NRA versus NPR. Who Wins? The NRA.

You may recall that back in July 2018, the FBI arrested a Russian moll, Maria Butina, and charged her with spying by trying to infiltrate the Trump Administration through contacts she had made with the NRA. Just what America’s ‘oldest civil rights organization’ needed as it was about to be engulfed in a massive political fight between Wayne LaPierre and Oliver North, the results of which are still going on.

North got booted out as NRA President in 2019, and then there was a big fight between NRA and its long-time PR firm, Ackerman-McQueen, and then an abortive bankruptcy, and then a still-active investigation by New York AG Letitia James, and then the cancellation of NRA-TV, and then the collapse of revenue, and then the articles by Mike Spies, and then and then and then, all of my Gun-control Nation friends were overjoyed and assumed the NRA was to quote Grandpa fartig (read: finished) and toyt (read: dead.)

Meanwhile, I still get my weekly emails from Wayne, my monthly magazine shows up in my mailbox on time, the online clothing store has a new line of polo shirts which means that my golf club will shortly allow me out to play, and when all is said and done, things at NRA headquarters in Fairfax seem to be back to where they used to be.

How did all this happen? You might want to read a new book by NPR’s investigative correspondent Tim Mak, Misfire, Inside the Downfall of the NRA, which purports to explain the events of the last five years. The book has received rave reviews from some of the usual suspects, including David Frum and Olivia Nuzzi, I’ll get to those reviews and what they really mean below.

In the meantime, let me just say that the book is completely and totally wrong. And it’s wrong because the author may be someone who knows all the political ins and outs of the D.C. scene, but he doesn’t know anything about guns, or the people who make guns, or the people who sell guns, or the people who buy and own guns. Which is kind of standard for what happens when someone in Gun-control Nation takes an allegedly ‘inside’ look at the ‘other’ (read: pro-gun) side.

So, the result is that someone like Tim Mak ends up interviewing all kinds of people, but he has no ability to determine whether they are telling him the truth, or some of the truth, or none of the truth. The fact that you ask two people the same question and get two different answers is about as valid a way to figure out why something did or didn’t happen as the man in the moon.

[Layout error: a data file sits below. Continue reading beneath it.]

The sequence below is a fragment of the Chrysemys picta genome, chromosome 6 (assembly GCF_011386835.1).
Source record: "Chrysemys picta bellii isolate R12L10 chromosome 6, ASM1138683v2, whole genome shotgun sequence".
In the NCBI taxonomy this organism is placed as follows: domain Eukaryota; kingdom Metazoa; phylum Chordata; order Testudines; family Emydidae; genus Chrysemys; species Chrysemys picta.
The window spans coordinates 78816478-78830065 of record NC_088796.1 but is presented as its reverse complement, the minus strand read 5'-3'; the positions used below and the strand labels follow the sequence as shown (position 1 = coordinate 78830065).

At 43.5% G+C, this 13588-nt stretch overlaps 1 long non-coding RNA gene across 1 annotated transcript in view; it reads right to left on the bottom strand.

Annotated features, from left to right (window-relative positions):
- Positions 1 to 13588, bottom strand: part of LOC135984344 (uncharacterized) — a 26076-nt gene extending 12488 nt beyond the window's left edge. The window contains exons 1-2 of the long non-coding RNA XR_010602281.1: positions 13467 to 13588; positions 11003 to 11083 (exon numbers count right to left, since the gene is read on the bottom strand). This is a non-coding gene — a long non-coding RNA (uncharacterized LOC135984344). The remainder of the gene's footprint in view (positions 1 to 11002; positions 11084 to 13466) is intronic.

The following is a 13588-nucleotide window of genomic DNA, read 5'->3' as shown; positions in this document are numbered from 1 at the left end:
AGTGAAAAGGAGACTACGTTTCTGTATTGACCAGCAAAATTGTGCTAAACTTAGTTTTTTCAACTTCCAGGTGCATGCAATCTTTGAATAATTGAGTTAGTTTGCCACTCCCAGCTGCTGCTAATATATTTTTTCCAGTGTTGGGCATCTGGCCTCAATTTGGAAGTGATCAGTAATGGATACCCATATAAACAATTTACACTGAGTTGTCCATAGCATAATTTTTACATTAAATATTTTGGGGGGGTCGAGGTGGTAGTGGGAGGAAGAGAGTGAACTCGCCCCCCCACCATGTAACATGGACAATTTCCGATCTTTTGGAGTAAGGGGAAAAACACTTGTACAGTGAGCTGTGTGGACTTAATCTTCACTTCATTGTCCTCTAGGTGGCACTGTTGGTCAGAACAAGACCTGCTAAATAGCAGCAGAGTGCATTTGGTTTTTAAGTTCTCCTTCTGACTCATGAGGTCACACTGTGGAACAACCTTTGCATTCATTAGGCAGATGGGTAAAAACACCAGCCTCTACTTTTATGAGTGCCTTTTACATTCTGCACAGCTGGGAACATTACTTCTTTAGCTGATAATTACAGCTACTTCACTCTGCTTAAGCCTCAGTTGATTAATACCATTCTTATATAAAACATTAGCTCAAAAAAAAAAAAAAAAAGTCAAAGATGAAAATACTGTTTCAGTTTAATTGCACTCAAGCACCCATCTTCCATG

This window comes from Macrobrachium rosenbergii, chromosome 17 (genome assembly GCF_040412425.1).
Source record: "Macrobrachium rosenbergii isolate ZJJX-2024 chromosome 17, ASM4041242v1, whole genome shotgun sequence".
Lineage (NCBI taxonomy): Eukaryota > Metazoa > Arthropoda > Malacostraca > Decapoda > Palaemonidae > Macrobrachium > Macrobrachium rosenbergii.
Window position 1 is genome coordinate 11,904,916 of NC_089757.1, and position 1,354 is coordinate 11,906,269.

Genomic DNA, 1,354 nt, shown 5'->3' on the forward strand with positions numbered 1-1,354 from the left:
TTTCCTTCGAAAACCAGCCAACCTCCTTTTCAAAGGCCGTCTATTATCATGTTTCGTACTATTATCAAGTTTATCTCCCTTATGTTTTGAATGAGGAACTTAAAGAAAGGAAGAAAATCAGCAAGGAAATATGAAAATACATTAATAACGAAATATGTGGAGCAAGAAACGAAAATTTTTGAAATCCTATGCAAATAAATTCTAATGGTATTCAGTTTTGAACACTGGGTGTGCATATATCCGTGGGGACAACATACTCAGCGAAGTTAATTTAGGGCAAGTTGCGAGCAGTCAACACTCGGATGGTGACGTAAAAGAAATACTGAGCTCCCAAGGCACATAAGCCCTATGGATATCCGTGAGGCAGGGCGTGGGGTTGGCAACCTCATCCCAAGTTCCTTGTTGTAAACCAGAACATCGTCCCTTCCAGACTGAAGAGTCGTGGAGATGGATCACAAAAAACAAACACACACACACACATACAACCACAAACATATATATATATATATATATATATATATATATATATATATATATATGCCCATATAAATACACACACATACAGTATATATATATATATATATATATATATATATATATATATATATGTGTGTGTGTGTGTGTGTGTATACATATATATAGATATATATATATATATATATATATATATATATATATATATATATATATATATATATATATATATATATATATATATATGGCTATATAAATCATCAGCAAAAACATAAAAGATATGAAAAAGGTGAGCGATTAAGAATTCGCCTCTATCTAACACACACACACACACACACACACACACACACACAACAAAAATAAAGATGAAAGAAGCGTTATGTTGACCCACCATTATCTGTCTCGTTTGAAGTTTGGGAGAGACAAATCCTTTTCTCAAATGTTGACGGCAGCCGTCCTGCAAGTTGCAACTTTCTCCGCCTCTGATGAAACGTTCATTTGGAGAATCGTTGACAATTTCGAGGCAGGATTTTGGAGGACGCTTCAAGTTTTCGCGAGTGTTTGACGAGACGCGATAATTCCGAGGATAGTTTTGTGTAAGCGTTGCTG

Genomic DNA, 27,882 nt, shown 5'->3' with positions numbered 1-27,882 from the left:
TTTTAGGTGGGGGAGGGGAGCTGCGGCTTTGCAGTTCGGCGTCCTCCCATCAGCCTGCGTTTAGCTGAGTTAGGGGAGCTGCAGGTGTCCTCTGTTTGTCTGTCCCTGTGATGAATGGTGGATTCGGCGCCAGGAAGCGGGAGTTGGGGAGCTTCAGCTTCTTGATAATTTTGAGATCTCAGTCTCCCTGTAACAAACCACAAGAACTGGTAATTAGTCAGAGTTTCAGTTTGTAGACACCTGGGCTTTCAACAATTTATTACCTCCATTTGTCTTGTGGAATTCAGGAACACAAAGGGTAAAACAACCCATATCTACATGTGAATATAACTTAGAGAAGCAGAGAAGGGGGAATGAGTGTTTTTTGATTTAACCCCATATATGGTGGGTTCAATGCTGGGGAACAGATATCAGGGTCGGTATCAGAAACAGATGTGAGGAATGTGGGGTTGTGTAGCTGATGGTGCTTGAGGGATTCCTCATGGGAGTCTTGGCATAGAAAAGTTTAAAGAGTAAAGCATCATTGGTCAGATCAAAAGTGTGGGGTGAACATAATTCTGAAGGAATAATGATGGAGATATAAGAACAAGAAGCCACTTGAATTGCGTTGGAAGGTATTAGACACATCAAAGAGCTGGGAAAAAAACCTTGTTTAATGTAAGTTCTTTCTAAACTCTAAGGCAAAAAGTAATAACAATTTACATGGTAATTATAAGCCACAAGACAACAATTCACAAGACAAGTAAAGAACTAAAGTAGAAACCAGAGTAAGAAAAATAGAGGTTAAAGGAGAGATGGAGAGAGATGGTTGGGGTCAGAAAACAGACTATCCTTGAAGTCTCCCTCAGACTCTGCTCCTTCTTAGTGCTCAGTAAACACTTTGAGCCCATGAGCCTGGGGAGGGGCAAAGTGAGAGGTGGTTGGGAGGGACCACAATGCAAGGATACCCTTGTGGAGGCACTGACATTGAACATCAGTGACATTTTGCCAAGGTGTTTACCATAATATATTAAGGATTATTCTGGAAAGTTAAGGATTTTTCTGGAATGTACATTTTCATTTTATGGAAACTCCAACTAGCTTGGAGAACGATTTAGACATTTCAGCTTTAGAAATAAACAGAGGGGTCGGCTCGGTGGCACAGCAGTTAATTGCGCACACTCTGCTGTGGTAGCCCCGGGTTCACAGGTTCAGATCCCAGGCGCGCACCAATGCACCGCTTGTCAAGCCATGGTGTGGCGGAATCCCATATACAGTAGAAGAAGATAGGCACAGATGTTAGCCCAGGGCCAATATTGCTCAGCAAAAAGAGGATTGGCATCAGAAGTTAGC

So, in this book, Mak begins by relating a conversation with a ‘trusted’ source who told him that Maria Butina “infiltrated the NRA in order to promote Russian interests.” [p. 112] But what exactly were those Russian ‘interests?’ Here is where Mak completely misses the boat and takes his book off in a direction that it shouldn’t have gone.

Butina came to the NRA show for the same reason that lots of foreigners come to the show every year — she was looking for an importer and/or a manufacturer who could help her get the AK-47 assault rifle into American gun-owning hands. Her boss, Alexander Torshin, was on the board of the Russian bank which funded a Russian gun company, Izhmash, which makes the AK-47 for the Russian military.

Why did Izhmash want to get into the American gun market? For the same reason that companies like Glock and Sig have gotten into the American gun market, because the American market happens to be larger and potentially more lucrative than all the other commercial gun markets in the world combined.

That’s the reason that Butina was at the NRA show in Orlando, that’s the reason she tried to ‘infiltrate’ the NRA, and none of what I just said is mentioned or even hinted at in Mak’s book. Did he attend the NRA show? Of course not. Why bother to go to the NRA show when you can have breakfast with a trusted ‘source’ in D.C. and get all the dirt?

Butina ended up trying to make something more of herself than just being a sales-person for the AK-47 by moving to Washington and getting mixed up with a small-time political consultant who had been involved in some state-level campaigns. She used some of this guy’s connections to begin promoting herself as a ‘representative’ of the Russian government which is when she violated the law about registering as a foreign ‘agent’ which then got her arrested by the FBI for being a ‘spy.’

Now for me, being a ‘spy’ means that you are doing all kinds of secret stuff to get information which otherwise you’re not supposed to have. She never did anything like that. She just forgot to register herself because the truth is that she wasn’t employed by the Russian government at all. She was peddling a consumer product and by telling Torshin that her sales gig was opening up important doors, she was able to increase her salary and make more charges to her expense account.

And that was it. That was the whole story about Maria Butina and her connection to the NRA. Do you get any of this in Tim Mak’s book? Nope.

I could have sat in my living room in Massachusetts and done all the so-called ‘investigative’ journalism which Mak claims he did for this book. You can do it too. Just go to this website, Home — NRA Watch, which contains all the documentation from the various legal proceedings involving the NRA and you’ll find virtually every so-called ‘interview’ which Tim Mak claims provided him with the content for this book.

That’s not investigative journalism. That’s shabby journalism and it’s not made any less shabby by the fact that three of the five blurbs on the book’s back cover were written by current or former colleagues of Tim Mak when he wrote for The Beast.

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